Review: ‘Ideal Husband’ is ideal Wilde

Recent headlines aside, political scandal is nothing new. The Larry Craigs and Eliot Spitzers of the world may provide juicy copy for today’s news, but no one wrote about the divide between public morality and private conduct with the wit, style and insight of Oscar Wilde, whose “An Ideal Husband” opened Saturday at the California Shakespeare Theater.

The 1895 comedy isn’t as often produced as the playwright’s “The Importance of Being Earnest,” but many critics — including George Bernard Shaw — have considered it Wilde’s finest work. Jonathan Moscone, Cal Shakes’ artistic director, must think so too, because he’s given it a vibrant, thought-provoking and very funny new production.

At the center of the drama is the ambitious Sir Robert Chiltern (Michael Butler), whose sterling reputation on London’s political scene conceals a dark secret: early in his career, he traded insider government information for significant personal gain.

If society holds Chiltern in high esteem, his wife, the naïve Gertrude (Julie Eccles), worships him like a god, or the “ideal husband” of the title.

Wealth, position, taste and morality: Robert and Gertrude appear to have it all. But Wilde quickly dispenses with the illusion.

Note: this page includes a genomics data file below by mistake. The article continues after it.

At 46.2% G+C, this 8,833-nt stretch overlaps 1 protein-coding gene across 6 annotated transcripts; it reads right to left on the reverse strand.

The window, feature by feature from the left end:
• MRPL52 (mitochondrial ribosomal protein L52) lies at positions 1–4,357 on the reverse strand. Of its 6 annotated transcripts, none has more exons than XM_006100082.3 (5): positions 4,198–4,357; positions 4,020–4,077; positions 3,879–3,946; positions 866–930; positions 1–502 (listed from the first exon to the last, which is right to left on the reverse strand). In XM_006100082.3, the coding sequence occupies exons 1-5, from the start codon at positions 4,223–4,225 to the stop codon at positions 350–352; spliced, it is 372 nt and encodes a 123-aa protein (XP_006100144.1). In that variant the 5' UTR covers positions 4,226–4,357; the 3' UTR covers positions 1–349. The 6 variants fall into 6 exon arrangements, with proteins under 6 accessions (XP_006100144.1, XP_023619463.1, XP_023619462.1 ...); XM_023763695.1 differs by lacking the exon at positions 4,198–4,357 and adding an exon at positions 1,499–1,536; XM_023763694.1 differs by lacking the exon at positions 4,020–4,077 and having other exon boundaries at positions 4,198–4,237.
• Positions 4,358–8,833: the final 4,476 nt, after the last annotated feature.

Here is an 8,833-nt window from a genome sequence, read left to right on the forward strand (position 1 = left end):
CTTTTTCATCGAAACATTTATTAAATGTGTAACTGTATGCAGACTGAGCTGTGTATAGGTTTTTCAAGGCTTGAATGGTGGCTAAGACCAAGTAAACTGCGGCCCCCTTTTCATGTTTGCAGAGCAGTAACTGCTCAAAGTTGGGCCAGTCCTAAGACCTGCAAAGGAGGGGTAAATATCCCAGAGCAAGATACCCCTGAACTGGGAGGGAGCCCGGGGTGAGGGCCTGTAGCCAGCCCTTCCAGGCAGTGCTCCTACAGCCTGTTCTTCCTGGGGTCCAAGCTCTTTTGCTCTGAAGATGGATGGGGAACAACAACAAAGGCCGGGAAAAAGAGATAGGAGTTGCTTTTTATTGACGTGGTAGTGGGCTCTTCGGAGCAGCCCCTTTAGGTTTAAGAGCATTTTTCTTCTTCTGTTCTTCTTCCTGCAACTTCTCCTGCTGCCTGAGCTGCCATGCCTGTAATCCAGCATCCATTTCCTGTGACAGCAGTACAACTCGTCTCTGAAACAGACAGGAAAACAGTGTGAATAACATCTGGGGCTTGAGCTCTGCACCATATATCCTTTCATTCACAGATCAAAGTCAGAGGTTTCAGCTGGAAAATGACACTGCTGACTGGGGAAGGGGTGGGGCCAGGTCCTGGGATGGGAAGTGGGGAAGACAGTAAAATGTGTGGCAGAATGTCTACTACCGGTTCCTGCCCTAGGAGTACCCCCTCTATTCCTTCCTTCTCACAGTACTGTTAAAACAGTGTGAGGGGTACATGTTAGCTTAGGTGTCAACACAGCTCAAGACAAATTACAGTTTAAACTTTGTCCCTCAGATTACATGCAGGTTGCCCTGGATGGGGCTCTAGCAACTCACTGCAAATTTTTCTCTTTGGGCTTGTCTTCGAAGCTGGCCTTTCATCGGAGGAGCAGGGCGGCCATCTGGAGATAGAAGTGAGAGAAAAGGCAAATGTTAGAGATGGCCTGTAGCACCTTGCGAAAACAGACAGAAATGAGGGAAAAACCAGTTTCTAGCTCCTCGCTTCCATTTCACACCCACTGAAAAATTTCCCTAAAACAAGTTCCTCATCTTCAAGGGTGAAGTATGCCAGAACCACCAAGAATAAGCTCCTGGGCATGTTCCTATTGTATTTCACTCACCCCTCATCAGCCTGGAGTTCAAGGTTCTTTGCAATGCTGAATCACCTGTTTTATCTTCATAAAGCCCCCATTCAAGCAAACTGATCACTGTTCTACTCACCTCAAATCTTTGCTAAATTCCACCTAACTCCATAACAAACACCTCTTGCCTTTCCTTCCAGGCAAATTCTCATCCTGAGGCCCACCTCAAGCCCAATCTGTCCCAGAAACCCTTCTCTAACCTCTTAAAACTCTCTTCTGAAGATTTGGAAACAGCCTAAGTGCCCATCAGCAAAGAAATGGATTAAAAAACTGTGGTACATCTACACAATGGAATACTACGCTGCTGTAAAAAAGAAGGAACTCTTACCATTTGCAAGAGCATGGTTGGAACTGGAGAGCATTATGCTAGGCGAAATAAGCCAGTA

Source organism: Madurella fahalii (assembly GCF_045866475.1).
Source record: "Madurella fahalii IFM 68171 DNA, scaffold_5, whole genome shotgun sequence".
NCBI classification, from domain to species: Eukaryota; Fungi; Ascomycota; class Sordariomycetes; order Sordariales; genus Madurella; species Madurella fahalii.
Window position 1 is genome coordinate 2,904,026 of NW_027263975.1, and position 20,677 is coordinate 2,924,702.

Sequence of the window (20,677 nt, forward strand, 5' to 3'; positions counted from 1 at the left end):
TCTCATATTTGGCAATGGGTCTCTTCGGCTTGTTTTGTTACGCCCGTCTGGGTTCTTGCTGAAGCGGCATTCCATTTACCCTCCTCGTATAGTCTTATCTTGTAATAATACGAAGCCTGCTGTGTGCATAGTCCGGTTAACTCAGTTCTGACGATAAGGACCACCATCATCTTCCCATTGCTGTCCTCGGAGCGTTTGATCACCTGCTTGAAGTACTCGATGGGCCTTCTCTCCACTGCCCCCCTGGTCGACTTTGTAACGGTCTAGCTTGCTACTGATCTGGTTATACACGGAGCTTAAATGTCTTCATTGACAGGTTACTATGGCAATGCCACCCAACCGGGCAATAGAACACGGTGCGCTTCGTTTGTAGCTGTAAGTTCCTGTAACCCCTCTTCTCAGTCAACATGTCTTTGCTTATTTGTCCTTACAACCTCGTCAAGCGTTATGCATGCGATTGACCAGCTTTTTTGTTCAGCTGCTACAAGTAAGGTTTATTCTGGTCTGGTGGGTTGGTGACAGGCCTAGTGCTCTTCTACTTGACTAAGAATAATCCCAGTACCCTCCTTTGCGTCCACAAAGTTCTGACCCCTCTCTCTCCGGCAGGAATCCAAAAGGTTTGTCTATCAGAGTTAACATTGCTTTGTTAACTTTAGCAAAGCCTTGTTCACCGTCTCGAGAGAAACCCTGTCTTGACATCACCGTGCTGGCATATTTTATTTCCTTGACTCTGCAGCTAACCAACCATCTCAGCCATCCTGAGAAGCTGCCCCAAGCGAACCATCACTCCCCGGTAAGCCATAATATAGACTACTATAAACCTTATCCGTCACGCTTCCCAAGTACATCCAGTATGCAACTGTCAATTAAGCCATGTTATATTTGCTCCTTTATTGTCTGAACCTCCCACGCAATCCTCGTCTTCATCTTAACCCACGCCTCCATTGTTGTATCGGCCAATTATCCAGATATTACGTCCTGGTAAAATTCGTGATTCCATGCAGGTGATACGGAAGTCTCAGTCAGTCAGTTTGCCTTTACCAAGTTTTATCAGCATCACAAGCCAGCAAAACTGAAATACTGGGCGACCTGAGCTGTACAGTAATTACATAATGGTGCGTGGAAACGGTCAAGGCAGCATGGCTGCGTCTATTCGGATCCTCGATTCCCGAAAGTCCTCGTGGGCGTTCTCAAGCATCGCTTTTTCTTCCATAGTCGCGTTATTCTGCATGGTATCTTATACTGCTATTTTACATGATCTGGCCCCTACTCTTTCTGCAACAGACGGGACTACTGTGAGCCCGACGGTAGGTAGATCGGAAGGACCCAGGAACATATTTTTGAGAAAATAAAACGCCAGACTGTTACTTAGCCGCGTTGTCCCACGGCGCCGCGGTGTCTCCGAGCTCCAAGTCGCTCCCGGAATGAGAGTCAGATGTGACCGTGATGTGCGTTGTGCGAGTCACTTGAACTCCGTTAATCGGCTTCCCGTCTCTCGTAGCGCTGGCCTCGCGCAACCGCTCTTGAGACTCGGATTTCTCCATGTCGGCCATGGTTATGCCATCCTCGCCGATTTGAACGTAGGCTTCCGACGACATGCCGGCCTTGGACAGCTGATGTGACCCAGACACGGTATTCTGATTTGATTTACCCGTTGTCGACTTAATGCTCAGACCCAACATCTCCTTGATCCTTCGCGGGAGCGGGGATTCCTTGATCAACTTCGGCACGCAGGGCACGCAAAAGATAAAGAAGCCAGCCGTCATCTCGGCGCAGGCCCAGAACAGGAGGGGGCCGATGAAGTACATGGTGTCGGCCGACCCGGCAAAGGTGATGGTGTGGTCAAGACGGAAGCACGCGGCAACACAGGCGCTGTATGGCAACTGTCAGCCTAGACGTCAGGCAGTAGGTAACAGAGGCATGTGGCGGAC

The blithe veneer of the opening scene — a party at the Chilterns’, inhabiated by upper-crust types trading bon mots in various stages of inebriation and ennui — is shattered when an old acquaintance, Mrs. Cheveley (Stacy Ross), arrives to blackmail Robert.

She offers him a deal. She’ll keep his secret if he’ll lend his support to a public deal he knows to be corrupt. If he refuses, she’ll destroy his name and poison his relationship with Gertrude.

The principal parts are well cast. Butler and Eccles bring just the right blend of upright reserve and emotional depth to their roles, and Ross is both menacing and wonderfully magnetic as the venomous Mrs. Cheveley.

Elijah Alexander brings an appealing physicality and keen comic timing to the role of Lord Goring, the Chilterns’ close family friend (as a stand-in for Wilde, the foppish Goring gets many of the play’s best lines.) Sarah Nealis exudes charm as Robert’s sister, Mabel, and L. Peter Callender is a delight as the curmudgeonly Lord Caversham.

The rest of the cast is just as strong, with Delia Macdougall, Nancy Carlin, Joan Mankin, Danny Scheie and Ted Barker adding wit and color in supporting roles as society dames and servants.

Moscone and his design team — Annie Smart (sets), Meg Neville (costumes), Scott Zielinski (lighting) and Jeff Mockus (sound) — give the production an opulent Victorian setting of rich interiors, flowing gowns and glittering gems.

And Wilde’s script, with one brilliant line after another, shines like a diamond. Moscone’s insightful staging includes a wealth of smart touches, including a wry twist on the play’s final scene. Yet the director never lets us forget the playwright’s central premise: that politics is a down and dirty business, regardless of the era.

IF YOU GO

An Ideal Husband

Presented by California Shakespeare Theater

Where: Bruns Amphitheater, Highway 24 at Gateway Boulevard exit, Orinda

When: 7:30 p.m. Tuesdays-Thursdays; 8 p.m. Fridays-Saturdays; 4 p.m. Sundays; closes July 27

Tickets: $32 to $62

Contact: (510) 548-9666 or www.calshakes.org

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